A. C. Cowles, 47, Margaret C. Cowles, 32, Carrie B. Cowles, 9, Reuben R. Cowles, 7, Hugh R. Cowles 5, and Mandy Carson 33 are enumerated in the 1880 Census and listed in one household in Iredell County.
(Also listed the 1880 Census in Iredell County is Jane R. Reynolds. She is noted as a widow and the head of household. Living with her is her daughter Margaret Isabella Reynolds Simonton. This seems to secure the date of Hugh Reynolds’ death as prior to June 5, 1880.)
(The death records from North Carolina indicate that Andrew Carson Cowles died in 1881).
Margaret, 53, is living with her father, Reuben, 86, and two of her children, Reuben R. 27 and Hugh R., 25. Living in the household is also Amanda Carson, 53.
Margaret A. Cawles, 63, is listed as living in Iredell County as the head of household, and living with her is Hugh R. Cawles, 35, Eloise N. Cawles, 29, Andrew V. Cawles, 3, Reuben R. Cawles, 2, and Mandy Blackburn, 63. Although the name is spelled with with an a in this Census, it is to be noted that Margaret’s son, Hugh R. Cowles married an Eloise Neely and they had four children; Hugh, who died in 1907 at age 3 and thus prior to this Census, Andrew, Reuben, and Margaret (who was not born until 1914). This undoubtedly is Margaret Reynolds.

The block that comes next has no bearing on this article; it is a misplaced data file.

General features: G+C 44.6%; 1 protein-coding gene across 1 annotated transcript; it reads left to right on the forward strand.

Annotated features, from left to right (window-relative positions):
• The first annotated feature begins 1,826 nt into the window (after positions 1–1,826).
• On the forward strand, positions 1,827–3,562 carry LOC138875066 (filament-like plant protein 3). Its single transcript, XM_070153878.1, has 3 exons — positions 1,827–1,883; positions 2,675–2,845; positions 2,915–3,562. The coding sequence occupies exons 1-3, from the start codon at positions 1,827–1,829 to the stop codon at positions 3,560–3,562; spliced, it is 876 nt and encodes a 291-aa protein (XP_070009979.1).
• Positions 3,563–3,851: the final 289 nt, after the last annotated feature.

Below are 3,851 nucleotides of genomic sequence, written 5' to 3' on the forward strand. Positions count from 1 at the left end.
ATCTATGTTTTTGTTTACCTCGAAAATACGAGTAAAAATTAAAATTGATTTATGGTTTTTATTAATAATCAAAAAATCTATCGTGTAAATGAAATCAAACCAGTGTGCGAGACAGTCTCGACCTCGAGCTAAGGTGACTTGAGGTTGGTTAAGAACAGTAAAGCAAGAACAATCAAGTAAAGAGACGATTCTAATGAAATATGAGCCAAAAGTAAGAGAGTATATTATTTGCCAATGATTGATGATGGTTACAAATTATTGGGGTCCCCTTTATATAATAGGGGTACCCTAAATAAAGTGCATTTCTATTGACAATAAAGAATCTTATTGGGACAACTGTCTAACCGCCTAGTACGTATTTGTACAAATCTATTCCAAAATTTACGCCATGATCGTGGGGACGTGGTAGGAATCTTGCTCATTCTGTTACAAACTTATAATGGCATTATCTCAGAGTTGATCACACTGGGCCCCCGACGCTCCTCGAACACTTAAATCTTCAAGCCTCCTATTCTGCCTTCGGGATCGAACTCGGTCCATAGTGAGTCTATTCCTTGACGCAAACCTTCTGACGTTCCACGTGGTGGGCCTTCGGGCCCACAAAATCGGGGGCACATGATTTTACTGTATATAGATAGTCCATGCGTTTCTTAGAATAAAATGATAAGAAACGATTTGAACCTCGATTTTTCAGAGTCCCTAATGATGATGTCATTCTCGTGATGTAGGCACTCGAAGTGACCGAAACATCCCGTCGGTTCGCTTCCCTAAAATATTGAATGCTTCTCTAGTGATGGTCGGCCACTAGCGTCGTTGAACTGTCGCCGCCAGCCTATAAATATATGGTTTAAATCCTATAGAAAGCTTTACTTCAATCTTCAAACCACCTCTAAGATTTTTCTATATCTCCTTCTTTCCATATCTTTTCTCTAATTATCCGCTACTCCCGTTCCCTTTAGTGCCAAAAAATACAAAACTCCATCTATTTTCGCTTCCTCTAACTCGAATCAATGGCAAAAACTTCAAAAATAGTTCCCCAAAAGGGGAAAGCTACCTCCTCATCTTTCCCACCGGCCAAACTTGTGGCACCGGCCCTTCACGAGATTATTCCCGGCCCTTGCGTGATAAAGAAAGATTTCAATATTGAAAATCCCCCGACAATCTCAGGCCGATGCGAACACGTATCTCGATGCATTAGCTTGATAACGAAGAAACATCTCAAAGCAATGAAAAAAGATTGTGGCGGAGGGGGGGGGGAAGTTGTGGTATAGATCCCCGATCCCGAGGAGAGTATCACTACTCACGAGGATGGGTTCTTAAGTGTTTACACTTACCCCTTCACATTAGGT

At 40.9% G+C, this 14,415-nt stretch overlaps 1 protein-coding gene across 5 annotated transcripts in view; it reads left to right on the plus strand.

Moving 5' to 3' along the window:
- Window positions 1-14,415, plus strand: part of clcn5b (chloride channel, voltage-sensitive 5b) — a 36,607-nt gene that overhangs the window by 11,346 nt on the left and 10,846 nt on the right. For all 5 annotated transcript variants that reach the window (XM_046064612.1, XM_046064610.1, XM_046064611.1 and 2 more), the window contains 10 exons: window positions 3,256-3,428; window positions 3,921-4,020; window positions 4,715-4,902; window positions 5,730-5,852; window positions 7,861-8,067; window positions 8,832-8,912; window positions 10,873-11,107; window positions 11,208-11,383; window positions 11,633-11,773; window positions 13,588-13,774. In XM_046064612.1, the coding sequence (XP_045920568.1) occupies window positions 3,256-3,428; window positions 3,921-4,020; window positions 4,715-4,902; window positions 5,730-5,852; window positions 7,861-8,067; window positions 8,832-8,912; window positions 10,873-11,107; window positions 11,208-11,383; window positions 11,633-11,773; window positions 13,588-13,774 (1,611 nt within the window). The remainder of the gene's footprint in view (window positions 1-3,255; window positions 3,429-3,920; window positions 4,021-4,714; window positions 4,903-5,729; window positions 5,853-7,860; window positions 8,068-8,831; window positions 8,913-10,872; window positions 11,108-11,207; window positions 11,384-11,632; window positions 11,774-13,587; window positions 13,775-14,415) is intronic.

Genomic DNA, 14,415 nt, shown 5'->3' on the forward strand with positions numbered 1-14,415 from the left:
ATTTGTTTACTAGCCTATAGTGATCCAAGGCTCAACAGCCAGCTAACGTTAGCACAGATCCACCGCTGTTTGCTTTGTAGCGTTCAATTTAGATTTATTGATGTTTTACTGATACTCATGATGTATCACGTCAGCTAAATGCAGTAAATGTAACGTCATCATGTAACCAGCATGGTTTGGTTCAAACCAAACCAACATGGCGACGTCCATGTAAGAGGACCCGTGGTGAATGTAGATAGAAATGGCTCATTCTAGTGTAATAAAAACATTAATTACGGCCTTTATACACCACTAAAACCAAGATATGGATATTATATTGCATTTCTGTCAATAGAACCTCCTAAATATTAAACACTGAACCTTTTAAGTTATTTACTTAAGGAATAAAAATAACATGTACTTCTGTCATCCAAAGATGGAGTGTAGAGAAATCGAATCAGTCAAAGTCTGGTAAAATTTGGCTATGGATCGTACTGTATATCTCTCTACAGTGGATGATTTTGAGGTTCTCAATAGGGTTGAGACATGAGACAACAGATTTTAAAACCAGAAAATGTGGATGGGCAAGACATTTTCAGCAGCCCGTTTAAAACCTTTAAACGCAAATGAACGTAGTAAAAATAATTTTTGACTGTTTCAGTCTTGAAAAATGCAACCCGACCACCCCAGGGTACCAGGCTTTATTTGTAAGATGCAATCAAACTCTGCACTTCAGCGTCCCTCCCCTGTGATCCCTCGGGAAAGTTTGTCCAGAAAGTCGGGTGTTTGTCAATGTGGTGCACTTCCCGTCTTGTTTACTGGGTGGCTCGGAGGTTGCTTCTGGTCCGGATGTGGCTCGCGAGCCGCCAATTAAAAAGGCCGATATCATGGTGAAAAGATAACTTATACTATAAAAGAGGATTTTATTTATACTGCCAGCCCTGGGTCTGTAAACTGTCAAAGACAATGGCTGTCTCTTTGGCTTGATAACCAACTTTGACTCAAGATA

North Carolina death records indicate that a Margaret R. Cowles, 91, died 13 June 1938 in Haywood County, North Carolina. The name and age suggest that this was our Margaret.